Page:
Today we probe bad Aussie accents, Adelaide’s streets of gold, the Kevin Curse, hair envy, and weird feminist children’s shows.
Bewdy bonza moit
It’s bitter enough that America has unleashed on the world via Hollywood some shocking attempts at Australian accents.
Now, rubbing salt into our freshly opened wounds, a supposedly serious American newspaper is throwing faux Aussie about in its report on General Motors’ decision to shaft our auto industry by closing Holden.
Under the bonzer heading: “GM saying ‘Bye mate’ to carmaking in Australia”, USA today leads its story thus:
“G’Day, mate? More like g’night when it comes to General Motors’ automaking operations in Australia and New Zealand.”
Yeah, thanks for that me ole’ cobber.
At least it wasn’t as bad as this:
The Kevin curse
We tried to warn FIVEaa against sacking InDaily’s Kevin Naughton from his regular spot on Leon Byner’s show. But would they listen?
Regular readers will recall that Naughts was given the boot after this very column revealed that Sunday Mail editor David ‘Penbo’ Penberthy was going to join the breakfast team next year.
In the normal world, that’s called “news” – some corporate types might even see such a mention as having PR value.
But in FIVEaa’s wacky world it was seen as some sort of treachery.
The latest ratings figures show that Byner – who had nothing to do with Kevin getting the boot – has lost ground, to the tune of more than 3 percentage points. He’s even being beaten by the ABC’s Ian Henschke and a syndicated interview show.
The ratings also reveal that ABC Drive, with Michael Smyth at the helm, has finally returned to the levels that Naughton commanded when he was host in 2004.
If that’s how long the Kevin curse lasts, FIVEaa could be in for a long ratings winter.
Meanwhile, FIVEaa has announced that Liberal Party spin doctor Will Goodings will return to the radio station as afternoon host, replacing Belinda Heggen who’s leaving South Australia.
Over Christmas, radio veteran Jeremy Cordeaux – the only man in Australia who gives Ray Martin hair envy – will take over Byner’s shift.
Insiders have observed that Goodings and Cordeaux are both linked to a Svengali-like backroom figure – is he pulling the strings at FIVEaa? We wonder.
Streets of gold
Revealed! City’s most dangerous streets!!!, screamed the headline.
And there was the map, based on an Adelaide City Council safety audit.
Only trouble was that the map seemed to contain – overwhelmingly – a list of places where people had been spotted not bashing people about the head, but urinating in public (although we also liked the pithy description “drunken chaos” at one site on the map).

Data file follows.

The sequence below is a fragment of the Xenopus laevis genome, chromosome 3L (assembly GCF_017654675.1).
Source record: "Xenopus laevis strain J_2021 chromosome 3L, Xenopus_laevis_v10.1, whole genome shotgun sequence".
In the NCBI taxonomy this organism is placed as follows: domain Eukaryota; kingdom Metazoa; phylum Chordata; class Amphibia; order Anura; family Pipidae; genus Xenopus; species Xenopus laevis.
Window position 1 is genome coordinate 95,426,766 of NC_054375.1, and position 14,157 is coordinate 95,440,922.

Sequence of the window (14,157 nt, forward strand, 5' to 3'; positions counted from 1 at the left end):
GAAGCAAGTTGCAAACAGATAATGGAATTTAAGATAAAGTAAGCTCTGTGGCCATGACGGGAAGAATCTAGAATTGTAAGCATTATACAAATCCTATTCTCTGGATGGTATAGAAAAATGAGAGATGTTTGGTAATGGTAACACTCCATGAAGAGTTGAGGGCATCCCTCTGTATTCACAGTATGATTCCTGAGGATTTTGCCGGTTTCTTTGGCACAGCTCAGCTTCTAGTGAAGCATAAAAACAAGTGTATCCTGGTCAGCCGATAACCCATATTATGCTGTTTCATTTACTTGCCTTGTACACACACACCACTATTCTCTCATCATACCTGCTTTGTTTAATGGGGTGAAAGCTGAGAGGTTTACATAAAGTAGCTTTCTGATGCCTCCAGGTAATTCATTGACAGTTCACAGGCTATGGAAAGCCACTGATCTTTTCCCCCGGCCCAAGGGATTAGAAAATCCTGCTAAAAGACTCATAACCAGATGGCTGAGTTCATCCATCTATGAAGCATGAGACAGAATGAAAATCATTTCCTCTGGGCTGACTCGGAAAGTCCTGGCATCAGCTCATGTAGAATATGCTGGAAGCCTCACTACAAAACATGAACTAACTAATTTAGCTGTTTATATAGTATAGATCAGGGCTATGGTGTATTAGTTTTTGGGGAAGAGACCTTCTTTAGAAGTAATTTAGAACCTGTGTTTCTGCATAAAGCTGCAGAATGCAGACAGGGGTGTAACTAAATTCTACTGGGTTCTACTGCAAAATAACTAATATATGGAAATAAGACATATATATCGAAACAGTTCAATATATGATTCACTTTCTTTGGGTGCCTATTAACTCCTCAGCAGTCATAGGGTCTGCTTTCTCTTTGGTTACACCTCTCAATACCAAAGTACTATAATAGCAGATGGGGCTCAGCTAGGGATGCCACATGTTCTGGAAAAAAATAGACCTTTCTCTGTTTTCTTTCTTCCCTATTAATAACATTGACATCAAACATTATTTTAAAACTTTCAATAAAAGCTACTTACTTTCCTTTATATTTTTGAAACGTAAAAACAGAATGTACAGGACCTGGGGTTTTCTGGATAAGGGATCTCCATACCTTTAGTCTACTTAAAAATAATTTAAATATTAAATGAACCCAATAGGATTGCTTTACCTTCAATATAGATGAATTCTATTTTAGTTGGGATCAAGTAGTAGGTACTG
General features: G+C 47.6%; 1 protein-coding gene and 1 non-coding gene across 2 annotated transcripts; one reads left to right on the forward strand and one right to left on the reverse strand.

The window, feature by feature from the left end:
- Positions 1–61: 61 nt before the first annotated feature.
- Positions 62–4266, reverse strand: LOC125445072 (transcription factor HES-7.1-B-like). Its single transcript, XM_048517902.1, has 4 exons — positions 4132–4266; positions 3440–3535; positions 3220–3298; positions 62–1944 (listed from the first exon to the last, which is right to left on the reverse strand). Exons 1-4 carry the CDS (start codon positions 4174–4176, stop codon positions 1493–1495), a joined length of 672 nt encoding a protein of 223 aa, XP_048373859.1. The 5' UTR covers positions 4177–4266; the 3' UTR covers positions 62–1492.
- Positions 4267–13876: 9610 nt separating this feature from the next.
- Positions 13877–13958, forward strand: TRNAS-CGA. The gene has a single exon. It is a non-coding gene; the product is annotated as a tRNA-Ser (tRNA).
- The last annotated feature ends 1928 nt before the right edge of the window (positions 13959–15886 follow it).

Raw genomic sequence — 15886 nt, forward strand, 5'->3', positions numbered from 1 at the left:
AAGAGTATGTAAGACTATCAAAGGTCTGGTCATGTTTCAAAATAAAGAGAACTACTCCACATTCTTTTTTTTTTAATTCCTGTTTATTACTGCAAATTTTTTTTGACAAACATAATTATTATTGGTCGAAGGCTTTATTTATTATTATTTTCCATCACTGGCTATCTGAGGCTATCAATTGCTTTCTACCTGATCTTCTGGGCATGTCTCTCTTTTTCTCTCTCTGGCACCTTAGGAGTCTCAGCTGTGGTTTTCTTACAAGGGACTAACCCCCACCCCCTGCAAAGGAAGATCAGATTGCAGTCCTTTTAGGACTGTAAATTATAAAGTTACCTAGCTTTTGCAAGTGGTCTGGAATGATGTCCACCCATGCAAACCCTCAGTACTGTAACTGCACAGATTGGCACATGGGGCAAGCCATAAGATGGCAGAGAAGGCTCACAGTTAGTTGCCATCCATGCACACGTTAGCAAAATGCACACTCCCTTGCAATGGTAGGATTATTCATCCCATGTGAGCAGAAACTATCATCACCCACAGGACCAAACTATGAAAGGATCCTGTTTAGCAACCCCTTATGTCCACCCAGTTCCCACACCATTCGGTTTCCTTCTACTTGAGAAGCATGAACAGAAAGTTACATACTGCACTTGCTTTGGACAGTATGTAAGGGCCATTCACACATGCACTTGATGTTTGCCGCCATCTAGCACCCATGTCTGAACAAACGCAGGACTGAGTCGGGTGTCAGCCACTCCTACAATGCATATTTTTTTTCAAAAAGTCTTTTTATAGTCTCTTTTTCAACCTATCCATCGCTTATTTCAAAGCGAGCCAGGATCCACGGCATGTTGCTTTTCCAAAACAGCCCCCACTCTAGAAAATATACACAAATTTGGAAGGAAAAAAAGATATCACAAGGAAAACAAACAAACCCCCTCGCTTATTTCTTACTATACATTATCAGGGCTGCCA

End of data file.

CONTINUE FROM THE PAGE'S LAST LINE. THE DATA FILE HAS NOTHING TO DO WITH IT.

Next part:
In fact, the clear impression was that the biggest threat to safety in our fair city is a horde of weak-bladdered hooray Henrys, wandering around the city in a conga line, spraying out their territory as they go.
Here’s a tip for the council – the map, rather than revealing “danger”, actually reveals where you should be providing additional toilet facilities.
Which gives us an excellent idea for building Adelaide’s “vibrancy” agenda… Imagine the scene below in Leigh Street – effortlessly chic.
Piers Akerman was a whirlwind editor of The Advertiser more than 20 years ago, shaking up a complacent city, pursuing the early stages of the State Bank debacle like a bloodhound, and mounting hilarious readership engagement stunts such as creating wine from people’s backyard grapes (it wasn’t quite Grange).
He wasn’t well loved in the newsroom but, for a brief shining moment, the then broadsheet Tiser became unexpected and entertaining.
These days he lives in the inner suburbs of Sydney, churning out provocative columns for Rupert’s Sydney tabloid, The Daily Telegraph.
Today he does a round-up of News Corp’s eastern states’ obsessions, particularly ABC “bias”.
It’s mostly standard stuff – “Detroit has pulled the rug out from under-the-trade-union rort masquerading as Holden”, “It’s been a bad week for the taxpayer-funded ABC, and its attempts to foist its Left-wing agenda on the nation”.
But, in his enthusiasm to get stuck into the ABC, he throws in this astounding one-liner:
“Even the cartoon character Peppa Pig pushes a weird feminist line that would be closer to the hearts of Labor’s Handbag Hit Squad than the pre-school audience it is aimed at.”
We think he’s missed the real story.
In the UK, Peppa Pig has been blamed for disturbing behaviour in children such as splashing in muddy puddles, refusing to eat cucumber, answering back and asking for chocolate cake for breakfast. We kid you not.
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